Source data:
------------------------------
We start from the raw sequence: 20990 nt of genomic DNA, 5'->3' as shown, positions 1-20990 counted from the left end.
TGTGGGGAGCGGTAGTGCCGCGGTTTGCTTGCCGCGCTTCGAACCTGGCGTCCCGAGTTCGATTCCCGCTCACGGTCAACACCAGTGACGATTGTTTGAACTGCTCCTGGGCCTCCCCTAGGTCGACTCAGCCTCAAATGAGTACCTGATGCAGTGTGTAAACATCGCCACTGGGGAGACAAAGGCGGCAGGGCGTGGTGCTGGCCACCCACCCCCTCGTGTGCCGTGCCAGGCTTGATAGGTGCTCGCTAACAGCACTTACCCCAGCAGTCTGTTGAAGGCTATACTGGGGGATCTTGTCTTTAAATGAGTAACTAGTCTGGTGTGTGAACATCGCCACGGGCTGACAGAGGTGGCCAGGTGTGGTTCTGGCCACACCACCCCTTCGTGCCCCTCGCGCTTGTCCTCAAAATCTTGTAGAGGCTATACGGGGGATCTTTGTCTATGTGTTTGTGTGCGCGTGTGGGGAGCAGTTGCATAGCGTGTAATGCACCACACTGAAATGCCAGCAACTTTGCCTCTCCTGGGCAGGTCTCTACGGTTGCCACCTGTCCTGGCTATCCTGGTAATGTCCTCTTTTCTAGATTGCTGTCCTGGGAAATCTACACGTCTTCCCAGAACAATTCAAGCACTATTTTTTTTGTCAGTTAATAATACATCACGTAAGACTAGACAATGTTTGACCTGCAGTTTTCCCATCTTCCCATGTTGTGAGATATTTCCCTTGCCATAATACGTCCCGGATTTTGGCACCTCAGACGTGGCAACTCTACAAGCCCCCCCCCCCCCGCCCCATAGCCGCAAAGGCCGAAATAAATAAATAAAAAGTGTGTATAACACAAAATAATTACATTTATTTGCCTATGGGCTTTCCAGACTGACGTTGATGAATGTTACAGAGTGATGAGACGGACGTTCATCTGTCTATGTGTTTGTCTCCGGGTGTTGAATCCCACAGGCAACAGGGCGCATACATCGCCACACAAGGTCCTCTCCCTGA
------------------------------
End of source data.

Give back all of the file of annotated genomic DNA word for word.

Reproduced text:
We start from the raw sequence: 20990 nt of genomic DNA, 5'->3' as shown, positions 1-20990 counted from the left end.
TGTGGGGAGCGGTAGTGCCGCGGTTTGCTTGCCGCGCTTCGAACCTGGCGTCCCGAGTTCGATTCCCGCTCACGGTCAACACCAGTGACGATTGTTTGAACTGCTCCTGGGCCTCCCCTAGGTCGACTCAGCCTCAAATGAGTACCTGATGCAGTGTGTAAACATCGCCACTGGGGAGACAAAGGCGGCAGGGCGTGGTGCTGGCCACCCACCCCCTCGTGTGCCGTGCCAGGCTTGATAGGTGCTCGCTAACAGCACTTACCCCAGCAGTCTGTTGAAGGCTATACTGGGGGATCTTGTCTTTAAATGAGTAACTAGTCTGGTGTGTGAACATCGCCACGGGCTGACAGAGGTGGCCAGGTGTGGTTCTGGCCACACCACCCCTTCGTGCCCCTCGCGCTTGTCCTCAAAATCTTGTAGAGGCTATACGGGGGATCTTTGTCTATGTGTTTGTGTGCGCGTGTGGGGAGCAGTTGCATAGCGTGTAATGCACCACACTGAAATGCCAGCAACTTTGCCTCTCCTGGGCAGGTCTCTACGGTTGCCACCTGTCCTGGCTATCCTGGTAATGTCCTCTTTTCTAGATTGCTGTCCTGGGAAATCTACACGTCTTCCCAGAACAATTCAAGCACTATTTTTTTTGTCAGTTAATAATACATCACGTAAGACTAGACAATGTTTGACCTGCAGTTTTCCCATCTTCCCATGTTGTGAGATATTTCCCTTGCCATAATACGTCCCGGATTTTGGCACCTCAGACGTGGCAACTCTACAAGCCCCCCCCCCCCCGCCCCATAGCCGCAAAGGCCGAAATAAATAAATAAAAAGTGTGTATAACACAAAATAATTACATTTATTTGCCTATGGGCTTTCCAGACTGACGTTGATGAATGTTACAGAGTGATGAGACGGACGTTCATCTGTCTATGTGTTTGTCTCCGGGTGTTGAATCCCACAGGCAACAGGGCGCATACATCGCCACACAAGGTCCTCTCCCTGA